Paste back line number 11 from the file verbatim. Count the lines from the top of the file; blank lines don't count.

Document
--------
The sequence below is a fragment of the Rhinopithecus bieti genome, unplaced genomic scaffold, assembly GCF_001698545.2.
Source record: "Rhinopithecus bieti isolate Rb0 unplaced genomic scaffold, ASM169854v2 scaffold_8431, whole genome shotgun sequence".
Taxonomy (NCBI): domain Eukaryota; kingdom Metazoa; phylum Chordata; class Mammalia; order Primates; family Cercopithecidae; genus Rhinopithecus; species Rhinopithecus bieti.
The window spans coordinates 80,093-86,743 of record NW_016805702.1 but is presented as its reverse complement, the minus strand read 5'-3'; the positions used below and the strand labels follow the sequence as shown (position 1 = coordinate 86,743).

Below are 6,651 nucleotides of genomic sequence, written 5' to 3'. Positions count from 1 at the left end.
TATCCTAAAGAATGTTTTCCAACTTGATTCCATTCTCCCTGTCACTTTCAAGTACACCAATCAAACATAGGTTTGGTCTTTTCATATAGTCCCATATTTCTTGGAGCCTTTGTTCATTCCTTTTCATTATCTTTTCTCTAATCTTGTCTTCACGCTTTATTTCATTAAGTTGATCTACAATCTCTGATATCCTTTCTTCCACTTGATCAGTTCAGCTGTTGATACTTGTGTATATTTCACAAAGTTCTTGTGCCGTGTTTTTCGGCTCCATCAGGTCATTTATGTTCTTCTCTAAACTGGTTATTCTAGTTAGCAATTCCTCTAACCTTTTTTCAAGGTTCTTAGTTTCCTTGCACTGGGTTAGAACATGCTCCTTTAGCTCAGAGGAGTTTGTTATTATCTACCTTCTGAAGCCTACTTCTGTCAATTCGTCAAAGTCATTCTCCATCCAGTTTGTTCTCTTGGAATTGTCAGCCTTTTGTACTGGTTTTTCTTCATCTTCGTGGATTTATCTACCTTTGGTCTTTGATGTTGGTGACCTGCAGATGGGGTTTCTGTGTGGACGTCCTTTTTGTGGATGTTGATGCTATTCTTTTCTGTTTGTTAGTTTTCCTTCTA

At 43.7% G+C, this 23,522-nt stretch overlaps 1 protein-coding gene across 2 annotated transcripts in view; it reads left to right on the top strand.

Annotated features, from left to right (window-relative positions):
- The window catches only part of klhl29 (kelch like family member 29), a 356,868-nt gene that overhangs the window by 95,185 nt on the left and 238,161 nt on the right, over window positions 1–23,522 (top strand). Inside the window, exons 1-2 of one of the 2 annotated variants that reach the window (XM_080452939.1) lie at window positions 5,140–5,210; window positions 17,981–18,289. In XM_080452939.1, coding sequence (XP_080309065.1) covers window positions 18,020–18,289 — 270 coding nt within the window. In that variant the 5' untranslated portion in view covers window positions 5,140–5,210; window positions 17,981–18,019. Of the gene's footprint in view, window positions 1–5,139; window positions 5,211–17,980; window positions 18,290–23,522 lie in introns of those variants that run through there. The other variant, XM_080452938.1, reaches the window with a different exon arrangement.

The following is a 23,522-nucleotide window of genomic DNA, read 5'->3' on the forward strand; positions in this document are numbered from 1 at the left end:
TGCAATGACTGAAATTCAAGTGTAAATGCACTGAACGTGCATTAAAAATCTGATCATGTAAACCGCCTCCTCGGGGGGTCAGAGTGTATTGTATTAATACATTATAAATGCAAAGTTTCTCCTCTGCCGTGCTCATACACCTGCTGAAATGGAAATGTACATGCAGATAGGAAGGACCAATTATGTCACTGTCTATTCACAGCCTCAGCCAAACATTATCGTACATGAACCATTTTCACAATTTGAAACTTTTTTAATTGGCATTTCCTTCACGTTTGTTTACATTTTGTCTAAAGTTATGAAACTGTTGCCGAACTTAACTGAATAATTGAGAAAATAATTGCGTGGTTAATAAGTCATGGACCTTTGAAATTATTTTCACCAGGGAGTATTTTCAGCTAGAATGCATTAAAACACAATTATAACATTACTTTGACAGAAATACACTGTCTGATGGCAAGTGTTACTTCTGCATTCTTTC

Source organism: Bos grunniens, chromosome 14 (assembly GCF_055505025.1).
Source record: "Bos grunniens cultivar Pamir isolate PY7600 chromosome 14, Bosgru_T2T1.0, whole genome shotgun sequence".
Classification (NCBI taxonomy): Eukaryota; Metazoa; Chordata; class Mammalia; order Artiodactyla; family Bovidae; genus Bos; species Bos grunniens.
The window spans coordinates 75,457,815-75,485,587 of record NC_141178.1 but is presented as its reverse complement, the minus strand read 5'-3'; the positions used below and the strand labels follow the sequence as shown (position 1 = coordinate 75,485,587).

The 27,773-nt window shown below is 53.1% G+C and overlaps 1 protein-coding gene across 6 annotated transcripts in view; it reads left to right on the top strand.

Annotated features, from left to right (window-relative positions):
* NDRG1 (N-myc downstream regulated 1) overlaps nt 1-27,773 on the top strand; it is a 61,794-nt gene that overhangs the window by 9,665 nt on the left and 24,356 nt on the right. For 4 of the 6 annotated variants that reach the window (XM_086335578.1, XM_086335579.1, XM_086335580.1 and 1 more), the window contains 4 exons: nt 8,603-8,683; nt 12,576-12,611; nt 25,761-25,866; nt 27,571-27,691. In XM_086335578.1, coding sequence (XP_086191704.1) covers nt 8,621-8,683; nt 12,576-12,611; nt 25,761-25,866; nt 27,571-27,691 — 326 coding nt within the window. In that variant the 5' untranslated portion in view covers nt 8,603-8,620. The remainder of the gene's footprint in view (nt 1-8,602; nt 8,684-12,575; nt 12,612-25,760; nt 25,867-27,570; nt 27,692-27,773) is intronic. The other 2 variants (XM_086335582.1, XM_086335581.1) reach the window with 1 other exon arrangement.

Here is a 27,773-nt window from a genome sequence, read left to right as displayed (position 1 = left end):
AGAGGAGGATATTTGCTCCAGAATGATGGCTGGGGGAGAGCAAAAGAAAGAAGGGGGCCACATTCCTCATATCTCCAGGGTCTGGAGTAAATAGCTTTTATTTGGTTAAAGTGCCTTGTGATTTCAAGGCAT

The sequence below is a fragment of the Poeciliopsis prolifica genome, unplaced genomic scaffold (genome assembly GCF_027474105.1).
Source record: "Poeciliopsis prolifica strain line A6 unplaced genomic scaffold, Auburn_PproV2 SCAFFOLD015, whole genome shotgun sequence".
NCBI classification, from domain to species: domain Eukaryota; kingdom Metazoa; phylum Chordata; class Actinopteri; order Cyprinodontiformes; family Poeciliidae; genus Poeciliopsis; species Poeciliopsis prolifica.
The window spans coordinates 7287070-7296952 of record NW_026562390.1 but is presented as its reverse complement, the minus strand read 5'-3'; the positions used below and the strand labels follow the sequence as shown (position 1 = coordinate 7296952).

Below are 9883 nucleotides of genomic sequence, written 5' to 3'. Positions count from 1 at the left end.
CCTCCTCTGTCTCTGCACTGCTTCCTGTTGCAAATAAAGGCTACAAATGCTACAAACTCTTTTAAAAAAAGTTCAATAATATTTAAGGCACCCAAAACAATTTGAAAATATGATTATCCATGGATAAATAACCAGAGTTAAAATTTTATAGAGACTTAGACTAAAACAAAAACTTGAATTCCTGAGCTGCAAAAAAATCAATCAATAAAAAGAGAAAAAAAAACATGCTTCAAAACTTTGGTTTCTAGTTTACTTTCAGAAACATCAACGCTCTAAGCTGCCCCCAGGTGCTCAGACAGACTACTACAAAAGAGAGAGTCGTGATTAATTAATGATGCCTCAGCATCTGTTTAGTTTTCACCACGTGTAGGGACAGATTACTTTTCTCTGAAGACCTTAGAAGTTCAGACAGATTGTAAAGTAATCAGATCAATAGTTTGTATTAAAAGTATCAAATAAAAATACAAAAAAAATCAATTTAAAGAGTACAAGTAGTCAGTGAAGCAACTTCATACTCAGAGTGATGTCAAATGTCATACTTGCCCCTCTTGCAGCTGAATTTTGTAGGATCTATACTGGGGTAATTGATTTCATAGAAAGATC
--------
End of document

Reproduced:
TGCAATGACTGAAATTCAAGTGTAAATGCACTGAACGTGCATTAAAAATCTGATCATGTAAACCGCCTCCTCGGGGGGTCAGAGTGTATTGTATTAATACATTATAAATGCAAAGTTTCTCCTCTGCCGTGCTCATACACCTGCTGAAATGGAAATGTACATGCAGATAGGAAGGACCAATTATGTCACTGTCTATTCACAGCCTCAGCCAAACATTATCGTACATGAACCATTTTCACAATTTGAAACTTTTTTAATTGGCATTTCCTTCACGTTTGTTTACATTTTGTCTAAAGTTATGAAACTGTTGCCGAACTTAACTGAATAATTGAGAAAATAATTGCGTGGTTAATAAGTCATGGACCTTTGAAATTATTTTCACCAGGGAGTATTTTCAGCTAGAATGCATTAAAACACAATTATAACATTACTTTGACAGAAATACACTGTCTGATGGCAAGTGTTACTTCTGCATTCTTTC